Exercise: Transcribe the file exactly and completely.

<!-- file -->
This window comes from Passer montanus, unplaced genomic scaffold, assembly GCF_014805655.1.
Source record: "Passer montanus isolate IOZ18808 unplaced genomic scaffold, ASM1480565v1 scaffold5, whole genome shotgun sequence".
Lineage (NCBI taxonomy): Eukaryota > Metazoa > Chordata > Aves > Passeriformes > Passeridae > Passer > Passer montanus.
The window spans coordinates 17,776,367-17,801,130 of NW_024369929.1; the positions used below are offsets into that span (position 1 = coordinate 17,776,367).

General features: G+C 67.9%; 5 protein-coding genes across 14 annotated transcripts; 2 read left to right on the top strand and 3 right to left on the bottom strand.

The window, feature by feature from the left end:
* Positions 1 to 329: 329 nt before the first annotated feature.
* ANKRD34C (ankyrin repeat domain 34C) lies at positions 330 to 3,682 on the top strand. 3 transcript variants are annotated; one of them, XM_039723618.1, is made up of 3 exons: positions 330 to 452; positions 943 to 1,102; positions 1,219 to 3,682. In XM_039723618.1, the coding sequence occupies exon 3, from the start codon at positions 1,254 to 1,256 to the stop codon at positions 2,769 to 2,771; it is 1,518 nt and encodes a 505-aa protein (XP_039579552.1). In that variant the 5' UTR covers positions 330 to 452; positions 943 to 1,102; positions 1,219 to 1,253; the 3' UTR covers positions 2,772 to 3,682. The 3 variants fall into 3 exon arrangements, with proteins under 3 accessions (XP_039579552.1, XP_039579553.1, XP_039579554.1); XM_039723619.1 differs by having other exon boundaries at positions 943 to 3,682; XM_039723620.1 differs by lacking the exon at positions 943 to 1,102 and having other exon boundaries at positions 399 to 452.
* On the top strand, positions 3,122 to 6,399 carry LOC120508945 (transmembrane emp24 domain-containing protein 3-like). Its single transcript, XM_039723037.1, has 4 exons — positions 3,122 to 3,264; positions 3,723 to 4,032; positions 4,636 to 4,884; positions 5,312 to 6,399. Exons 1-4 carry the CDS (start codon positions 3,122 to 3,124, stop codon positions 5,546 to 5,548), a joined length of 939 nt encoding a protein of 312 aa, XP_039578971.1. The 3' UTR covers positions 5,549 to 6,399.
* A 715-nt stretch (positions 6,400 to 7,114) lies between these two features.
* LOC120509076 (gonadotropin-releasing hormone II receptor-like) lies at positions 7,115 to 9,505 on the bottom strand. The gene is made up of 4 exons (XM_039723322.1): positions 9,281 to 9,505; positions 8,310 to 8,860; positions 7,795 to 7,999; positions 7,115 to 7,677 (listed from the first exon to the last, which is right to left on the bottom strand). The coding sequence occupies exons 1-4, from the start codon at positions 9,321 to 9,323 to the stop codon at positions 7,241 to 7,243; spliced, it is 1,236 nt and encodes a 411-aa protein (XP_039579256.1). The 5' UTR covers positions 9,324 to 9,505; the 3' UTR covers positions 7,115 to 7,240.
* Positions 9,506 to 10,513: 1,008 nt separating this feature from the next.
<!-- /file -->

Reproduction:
This window comes from Passer montanus, unplaced genomic scaffold, assembly GCF_014805655.1.
Source record: "Passer montanus isolate IOZ18808 unplaced genomic scaffold, ASM1480565v1 scaffold5, whole genome shotgun sequence".
Lineage (NCBI taxonomy): Eukaryota > Metazoa > Chordata > Aves > Passeriformes > Passeridae > Passer > Passer montanus.
The window spans coordinates 17,776,367-17,801,130 of NW_024369929.1; the positions used below are offsets into that span (position 1 = coordinate 17,776,367).

General features: G+C 67.9%; 5 protein-coding genes across 14 annotated transcripts; 2 read left to right on the top strand and 3 right to left on the bottom strand.

The window, feature by feature from the left end:
* Positions 1 to 329: 329 nt before the first annotated feature.
* ANKRD34C (ankyrin repeat domain 34C) lies at positions 330 to 3,682 on the top strand. 3 transcript variants are annotated; one of them, XM_039723618.1, is made up of 3 exons: positions 330 to 452; positions 943 to 1,102; positions 1,219 to 3,682. In XM_039723618.1, the coding sequence occupies exon 3, from the start codon at positions 1,254 to 1,256 to the stop codon at positions 2,769 to 2,771; it is 1,518 nt and encodes a 505-aa protein (XP_039579552.1). In that variant the 5' UTR covers positions 330 to 452; positions 943 to 1,102; positions 1,219 to 1,253; the 3' UTR covers positions 2,772 to 3,682. The 3 variants fall into 3 exon arrangements, with proteins under 3 accessions (XP_039579552.1, XP_039579553.1, XP_039579554.1); XM_039723619.1 differs by having other exon boundaries at positions 943 to 3,682; XM_039723620.1 differs by lacking the exon at positions 943 to 1,102 and having other exon boundaries at positions 399 to 452.
* On the top strand, positions 3,122 to 6,399 carry LOC120508945 (transmembrane emp24 domain-containing protein 3-like). Its single transcript, XM_039723037.1, has 4 exons — positions 3,122 to 3,264; positions 3,723 to 4,032; positions 4,636 to 4,884; positions 5,312 to 6,399. Exons 1-4 carry the CDS (start codon positions 3,122 to 3,124, stop codon positions 5,546 to 5,548), a joined length of 939 nt encoding a protein of 312 aa, XP_039578971.1. The 3' UTR covers positions 5,549 to 6,399.
* A 715-nt stretch (positions 6,400 to 7,114) lies between these two features.
* LOC120509076 (gonadotropin-releasing hormone II receptor-like) lies at positions 7,115 to 9,505 on the bottom strand. The gene is made up of 4 exons (XM_039723322.1): positions 9,281 to 9,505; positions 8,310 to 8,860; positions 7,795 to 7,999; positions 7,115 to 7,677 (listed from the first exon to the last, which is right to left on the bottom strand). The coding sequence occupies exons 1-4, from the start codon at positions 9,321 to 9,323 to the stop codon at positions 7,241 to 7,243; spliced, it is 1,236 nt and encodes a 411-aa protein (XP_039579256.1). The 5' UTR covers positions 9,324 to 9,505; the 3' UTR covers positions 7,115 to 7,240.
* Positions 9,506 to 10,513: 1,008 nt separating this feature from the next.